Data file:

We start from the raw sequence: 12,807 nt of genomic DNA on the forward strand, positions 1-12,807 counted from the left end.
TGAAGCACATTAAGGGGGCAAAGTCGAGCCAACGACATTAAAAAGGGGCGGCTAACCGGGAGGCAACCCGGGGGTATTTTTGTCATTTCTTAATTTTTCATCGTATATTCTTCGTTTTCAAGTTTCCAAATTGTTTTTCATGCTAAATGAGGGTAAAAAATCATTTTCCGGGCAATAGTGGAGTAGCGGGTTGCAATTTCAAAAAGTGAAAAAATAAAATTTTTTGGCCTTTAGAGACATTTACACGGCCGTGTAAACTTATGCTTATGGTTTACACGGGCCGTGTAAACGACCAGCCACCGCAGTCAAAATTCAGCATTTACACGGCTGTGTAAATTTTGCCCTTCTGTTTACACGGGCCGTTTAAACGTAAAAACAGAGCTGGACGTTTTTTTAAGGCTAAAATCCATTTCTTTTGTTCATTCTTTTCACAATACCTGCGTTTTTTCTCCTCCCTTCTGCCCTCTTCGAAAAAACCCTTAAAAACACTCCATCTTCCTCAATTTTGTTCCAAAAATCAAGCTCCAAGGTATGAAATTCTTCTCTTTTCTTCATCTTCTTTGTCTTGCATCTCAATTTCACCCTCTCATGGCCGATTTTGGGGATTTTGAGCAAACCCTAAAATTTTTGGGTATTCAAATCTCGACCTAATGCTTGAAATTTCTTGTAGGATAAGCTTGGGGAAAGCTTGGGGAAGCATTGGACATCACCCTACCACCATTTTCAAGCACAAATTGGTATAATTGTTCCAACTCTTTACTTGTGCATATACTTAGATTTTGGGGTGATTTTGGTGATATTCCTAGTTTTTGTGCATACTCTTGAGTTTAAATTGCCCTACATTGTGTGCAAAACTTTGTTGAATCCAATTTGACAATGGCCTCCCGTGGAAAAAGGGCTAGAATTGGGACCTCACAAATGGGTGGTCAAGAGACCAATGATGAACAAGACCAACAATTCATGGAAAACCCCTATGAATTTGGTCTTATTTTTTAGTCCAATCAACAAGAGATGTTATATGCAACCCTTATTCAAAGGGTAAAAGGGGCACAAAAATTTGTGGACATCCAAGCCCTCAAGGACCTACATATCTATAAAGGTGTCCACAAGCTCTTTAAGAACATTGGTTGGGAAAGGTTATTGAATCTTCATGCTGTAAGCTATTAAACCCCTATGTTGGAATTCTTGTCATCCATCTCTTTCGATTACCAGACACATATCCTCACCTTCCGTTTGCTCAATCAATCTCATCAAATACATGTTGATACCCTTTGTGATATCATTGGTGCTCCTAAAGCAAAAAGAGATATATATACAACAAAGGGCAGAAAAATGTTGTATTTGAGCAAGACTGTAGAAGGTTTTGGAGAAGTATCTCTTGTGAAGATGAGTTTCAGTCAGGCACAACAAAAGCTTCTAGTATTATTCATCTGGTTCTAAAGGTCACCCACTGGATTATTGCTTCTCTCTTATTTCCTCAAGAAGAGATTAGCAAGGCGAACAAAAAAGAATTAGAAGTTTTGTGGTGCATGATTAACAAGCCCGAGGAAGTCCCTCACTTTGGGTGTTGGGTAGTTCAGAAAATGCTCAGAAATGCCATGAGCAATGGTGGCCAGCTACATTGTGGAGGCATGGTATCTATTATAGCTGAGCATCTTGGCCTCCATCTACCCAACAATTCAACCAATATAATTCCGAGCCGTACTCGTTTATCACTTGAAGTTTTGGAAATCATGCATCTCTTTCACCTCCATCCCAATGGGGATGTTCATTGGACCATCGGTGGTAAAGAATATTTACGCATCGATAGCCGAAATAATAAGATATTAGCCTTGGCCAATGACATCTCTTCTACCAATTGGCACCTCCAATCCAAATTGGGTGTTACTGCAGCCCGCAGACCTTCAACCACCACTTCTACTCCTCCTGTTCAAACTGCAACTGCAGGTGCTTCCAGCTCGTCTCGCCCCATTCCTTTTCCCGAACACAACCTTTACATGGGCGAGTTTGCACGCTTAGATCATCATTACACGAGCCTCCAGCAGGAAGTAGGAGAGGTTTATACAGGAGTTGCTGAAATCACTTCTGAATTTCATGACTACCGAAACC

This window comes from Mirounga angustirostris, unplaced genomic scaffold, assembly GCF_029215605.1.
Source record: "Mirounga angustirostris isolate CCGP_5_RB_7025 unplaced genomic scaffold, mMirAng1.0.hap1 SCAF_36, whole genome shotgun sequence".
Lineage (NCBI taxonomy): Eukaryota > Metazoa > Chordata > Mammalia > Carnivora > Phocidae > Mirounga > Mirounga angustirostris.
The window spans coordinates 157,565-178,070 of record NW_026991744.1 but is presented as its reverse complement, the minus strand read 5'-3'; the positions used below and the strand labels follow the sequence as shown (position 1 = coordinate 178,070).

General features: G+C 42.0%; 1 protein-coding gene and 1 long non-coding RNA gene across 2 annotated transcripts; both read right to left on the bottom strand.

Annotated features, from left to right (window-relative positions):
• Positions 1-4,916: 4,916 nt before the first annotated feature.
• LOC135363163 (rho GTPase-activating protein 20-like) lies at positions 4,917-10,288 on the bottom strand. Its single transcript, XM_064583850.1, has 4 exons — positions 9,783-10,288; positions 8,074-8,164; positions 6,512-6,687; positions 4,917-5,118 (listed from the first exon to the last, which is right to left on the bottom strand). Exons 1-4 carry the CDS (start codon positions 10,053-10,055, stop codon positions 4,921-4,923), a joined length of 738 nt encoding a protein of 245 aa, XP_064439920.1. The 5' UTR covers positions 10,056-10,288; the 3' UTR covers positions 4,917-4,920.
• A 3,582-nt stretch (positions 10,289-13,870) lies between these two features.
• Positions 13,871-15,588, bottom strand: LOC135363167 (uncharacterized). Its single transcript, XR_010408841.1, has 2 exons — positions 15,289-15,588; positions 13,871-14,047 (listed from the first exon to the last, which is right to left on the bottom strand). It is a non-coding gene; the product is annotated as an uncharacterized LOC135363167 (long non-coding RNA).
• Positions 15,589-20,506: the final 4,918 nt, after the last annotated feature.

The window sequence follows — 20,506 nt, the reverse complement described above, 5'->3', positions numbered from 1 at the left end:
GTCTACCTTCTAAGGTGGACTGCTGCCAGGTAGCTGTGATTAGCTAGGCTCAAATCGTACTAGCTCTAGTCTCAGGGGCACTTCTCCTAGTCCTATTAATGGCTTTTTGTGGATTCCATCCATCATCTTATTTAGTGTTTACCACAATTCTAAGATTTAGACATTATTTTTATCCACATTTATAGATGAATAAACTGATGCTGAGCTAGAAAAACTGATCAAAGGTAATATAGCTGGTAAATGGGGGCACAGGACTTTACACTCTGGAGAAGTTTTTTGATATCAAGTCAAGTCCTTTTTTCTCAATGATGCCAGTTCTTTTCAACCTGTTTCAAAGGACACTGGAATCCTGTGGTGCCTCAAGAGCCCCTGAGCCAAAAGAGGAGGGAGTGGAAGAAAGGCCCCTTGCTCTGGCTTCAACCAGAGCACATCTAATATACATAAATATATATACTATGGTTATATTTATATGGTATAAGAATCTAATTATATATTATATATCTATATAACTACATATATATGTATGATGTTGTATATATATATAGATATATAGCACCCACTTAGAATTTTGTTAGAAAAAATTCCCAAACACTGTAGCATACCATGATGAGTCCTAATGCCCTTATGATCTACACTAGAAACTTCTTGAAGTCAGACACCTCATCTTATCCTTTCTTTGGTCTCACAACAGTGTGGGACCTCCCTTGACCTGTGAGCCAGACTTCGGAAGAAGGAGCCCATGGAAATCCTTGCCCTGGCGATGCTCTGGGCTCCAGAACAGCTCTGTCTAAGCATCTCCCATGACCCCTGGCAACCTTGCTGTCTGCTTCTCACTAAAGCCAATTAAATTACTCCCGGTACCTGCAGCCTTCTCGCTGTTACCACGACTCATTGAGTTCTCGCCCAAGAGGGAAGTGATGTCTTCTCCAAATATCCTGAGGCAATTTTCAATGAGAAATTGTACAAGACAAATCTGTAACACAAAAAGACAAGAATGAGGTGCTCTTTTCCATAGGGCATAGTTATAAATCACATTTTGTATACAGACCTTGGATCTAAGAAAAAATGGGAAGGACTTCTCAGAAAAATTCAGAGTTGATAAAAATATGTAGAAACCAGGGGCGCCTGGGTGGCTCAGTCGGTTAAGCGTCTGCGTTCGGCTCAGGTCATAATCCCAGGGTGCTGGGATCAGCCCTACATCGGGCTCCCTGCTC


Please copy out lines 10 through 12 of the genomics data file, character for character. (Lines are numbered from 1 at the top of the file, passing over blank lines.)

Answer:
• LOC135363163 (rho GTPase-activating protein 20-like) lies at positions 4,917-10,288 on the bottom strand. Its single transcript, XM_064583850.1, has 4 exons — positions 9,783-10,288; positions 8,074-8,164; positions 6,512-6,687; positions 4,917-5,118 (listed from the first exon to the last, which is right to left on the bottom strand). Exons 1-4 carry the CDS (start codon positions 10,053-10,055, stop codon positions 4,921-4,923), a joined length of 738 nt encoding a protein of 245 aa, XP_064439920.1. The 5' UTR covers positions 10,056-10,288; the 3' UTR covers positions 4,917-4,920.
• A 3,582-nt stretch (positions 10,289-13,870) lies between these two features.
• Positions 13,871-15,588, bottom strand: LOC135363167 (uncharacterized). Its single transcript, XR_010408841.1, has 2 exons — positions 15,289-15,588; positions 13,871-14,047 (listed from the first exon to the last, which is right to left on the bottom strand). It is a non-coding gene; the product is annotated as an uncharacterized LOC135363167 (long non-coding RNA).